High Blood Sugar Hurts Thinking
High blood sugar levels (search) can hamper thinking, new research shows. The pattern was seen in a study of people with type 1 and type 2 diabetes (search).
Almost 200 adults with type 1 diabetes and 36 with type 2 diabetes participated. They used handheld computers to test their mental skills. Then, the participants used blood glucose monitors to check their blood sugar levels; they entered the results into the handheld computer devices.
The tests were quick mental quizzes. One test required participants to think of as many words as possible that began with the letter “A,” tapping the computer’s “enter” key each time they thought of one.
Subtraction was also tested. Participants did the math mentally, without paper, pencil, or calculators. A third test gauged reaction times.
The point of the tests was to see if blood sugar levels were in sync with test performance, for better or worse. The answer was yes, at least, for some people.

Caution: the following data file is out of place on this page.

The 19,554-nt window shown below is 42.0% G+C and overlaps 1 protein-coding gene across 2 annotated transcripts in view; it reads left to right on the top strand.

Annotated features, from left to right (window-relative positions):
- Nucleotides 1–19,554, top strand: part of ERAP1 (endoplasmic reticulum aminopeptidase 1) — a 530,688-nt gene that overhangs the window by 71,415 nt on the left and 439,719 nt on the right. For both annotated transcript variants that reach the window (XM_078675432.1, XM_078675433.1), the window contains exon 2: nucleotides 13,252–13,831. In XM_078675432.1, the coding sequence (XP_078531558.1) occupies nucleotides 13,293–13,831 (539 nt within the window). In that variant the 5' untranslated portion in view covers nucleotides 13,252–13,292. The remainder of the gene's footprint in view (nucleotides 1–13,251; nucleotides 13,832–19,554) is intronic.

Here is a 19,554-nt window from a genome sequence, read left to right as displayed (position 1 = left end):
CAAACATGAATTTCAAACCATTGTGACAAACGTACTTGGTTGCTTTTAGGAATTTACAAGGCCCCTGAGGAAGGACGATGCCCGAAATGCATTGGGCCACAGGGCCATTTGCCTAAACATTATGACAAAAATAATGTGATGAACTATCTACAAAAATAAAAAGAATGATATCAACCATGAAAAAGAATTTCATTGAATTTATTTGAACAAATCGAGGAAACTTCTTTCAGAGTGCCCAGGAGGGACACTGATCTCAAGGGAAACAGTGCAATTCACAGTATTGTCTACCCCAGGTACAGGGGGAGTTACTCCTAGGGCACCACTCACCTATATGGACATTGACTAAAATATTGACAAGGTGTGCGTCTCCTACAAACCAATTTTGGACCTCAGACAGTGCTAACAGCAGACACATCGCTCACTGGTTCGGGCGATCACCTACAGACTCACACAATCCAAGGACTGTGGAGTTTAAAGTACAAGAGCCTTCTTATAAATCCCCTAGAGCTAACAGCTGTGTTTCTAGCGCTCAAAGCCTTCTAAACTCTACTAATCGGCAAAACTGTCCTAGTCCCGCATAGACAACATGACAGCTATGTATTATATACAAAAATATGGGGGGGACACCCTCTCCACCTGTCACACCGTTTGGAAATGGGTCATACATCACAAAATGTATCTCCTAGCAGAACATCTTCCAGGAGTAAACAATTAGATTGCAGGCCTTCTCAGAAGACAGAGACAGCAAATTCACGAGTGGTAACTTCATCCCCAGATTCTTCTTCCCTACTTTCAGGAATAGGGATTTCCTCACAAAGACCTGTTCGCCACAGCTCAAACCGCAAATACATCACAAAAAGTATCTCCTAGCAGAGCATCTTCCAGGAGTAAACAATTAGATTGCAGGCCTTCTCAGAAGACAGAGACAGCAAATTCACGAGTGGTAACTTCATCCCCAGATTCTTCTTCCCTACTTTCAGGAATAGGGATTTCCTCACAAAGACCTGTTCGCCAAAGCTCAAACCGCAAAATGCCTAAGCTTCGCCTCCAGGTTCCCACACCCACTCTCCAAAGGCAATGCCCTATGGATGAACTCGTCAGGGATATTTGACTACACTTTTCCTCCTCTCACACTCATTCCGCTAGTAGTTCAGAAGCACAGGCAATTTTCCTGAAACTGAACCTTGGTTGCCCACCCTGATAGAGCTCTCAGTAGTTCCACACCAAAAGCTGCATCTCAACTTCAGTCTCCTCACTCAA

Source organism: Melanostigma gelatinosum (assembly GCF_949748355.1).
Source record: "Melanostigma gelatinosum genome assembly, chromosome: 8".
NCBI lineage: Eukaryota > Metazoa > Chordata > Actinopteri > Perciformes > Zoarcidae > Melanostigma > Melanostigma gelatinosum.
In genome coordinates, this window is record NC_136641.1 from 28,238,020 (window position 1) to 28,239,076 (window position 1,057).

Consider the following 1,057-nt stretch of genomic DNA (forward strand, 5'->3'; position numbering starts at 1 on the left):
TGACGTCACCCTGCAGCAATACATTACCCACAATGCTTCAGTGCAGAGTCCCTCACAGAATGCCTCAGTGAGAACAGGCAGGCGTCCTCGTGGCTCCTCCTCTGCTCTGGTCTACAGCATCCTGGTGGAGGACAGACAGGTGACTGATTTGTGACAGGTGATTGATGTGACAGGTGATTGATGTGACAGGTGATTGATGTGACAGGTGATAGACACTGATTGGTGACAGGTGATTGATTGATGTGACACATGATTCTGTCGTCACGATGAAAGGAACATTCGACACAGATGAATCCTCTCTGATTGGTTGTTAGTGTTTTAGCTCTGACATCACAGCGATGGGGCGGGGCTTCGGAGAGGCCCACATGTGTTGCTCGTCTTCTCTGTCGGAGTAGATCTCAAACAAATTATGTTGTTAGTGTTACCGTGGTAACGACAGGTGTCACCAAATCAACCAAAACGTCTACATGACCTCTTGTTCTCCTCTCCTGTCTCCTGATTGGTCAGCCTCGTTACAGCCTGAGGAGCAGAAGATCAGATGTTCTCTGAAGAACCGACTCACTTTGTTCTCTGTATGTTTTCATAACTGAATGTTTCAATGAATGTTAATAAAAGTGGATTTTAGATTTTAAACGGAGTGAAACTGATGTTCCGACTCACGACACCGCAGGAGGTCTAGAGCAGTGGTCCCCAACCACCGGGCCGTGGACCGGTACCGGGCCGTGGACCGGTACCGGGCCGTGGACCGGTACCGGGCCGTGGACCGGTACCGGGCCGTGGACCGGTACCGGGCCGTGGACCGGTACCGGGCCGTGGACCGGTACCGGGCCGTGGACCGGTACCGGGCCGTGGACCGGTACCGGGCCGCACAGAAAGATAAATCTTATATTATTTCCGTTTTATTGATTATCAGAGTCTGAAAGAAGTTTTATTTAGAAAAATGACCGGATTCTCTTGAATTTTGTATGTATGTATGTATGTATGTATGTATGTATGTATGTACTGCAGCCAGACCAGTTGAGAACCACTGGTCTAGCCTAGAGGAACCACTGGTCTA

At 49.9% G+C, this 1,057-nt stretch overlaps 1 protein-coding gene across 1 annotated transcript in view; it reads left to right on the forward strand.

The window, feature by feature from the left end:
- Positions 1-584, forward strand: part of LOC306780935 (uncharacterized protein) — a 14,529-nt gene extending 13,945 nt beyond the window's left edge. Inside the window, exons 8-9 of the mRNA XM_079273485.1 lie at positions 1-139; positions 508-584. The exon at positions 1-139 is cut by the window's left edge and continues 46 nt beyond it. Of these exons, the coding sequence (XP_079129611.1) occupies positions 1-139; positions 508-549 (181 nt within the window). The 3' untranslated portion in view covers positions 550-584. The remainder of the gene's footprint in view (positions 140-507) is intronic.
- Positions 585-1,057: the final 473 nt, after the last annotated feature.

More than half of the group (55 percent) didn’t think as clearly as normal when their blood sugar was too high. They responded more slowly or made more verbal and subtraction errors when their blood sugar levels were high.
These skills are important for daily tasks such as balancing checkbooks, calculating insulin dosing, and school and work performance.
Not everyone was affected. “These effects were highly individualized,” say the researchers, who included Daniel Cox, PhD, of the University of Virginia Health System.
High blood sugar’s flip side, low blood sugar, has also been linked to slower thinking. That means top-quality thinking might require optimal blood sugar levels.
Keep that in mind the next time you need maximum brain power. For instance, students facing final exams might not want to rely on sugary foods and refined carbs for fuel.
“Excessive carbohydrate loading ... may be counterproductive, if such actions lead to hyperglycemia [high blood pressure],” say the researchers.
Fuzzy thinking could also be an important clue for people with diabetes, signaling them to check and adjust their blood sugar as needed. The study appears in the January issue of Diabetes Care.
By Miranda Hitti, reviewed by Brunilda Nazario, MD
SOURCES: Cox, D. Diabetes Care, January 2005; vol 28: pp 71-77. News release, American Diabetes Association.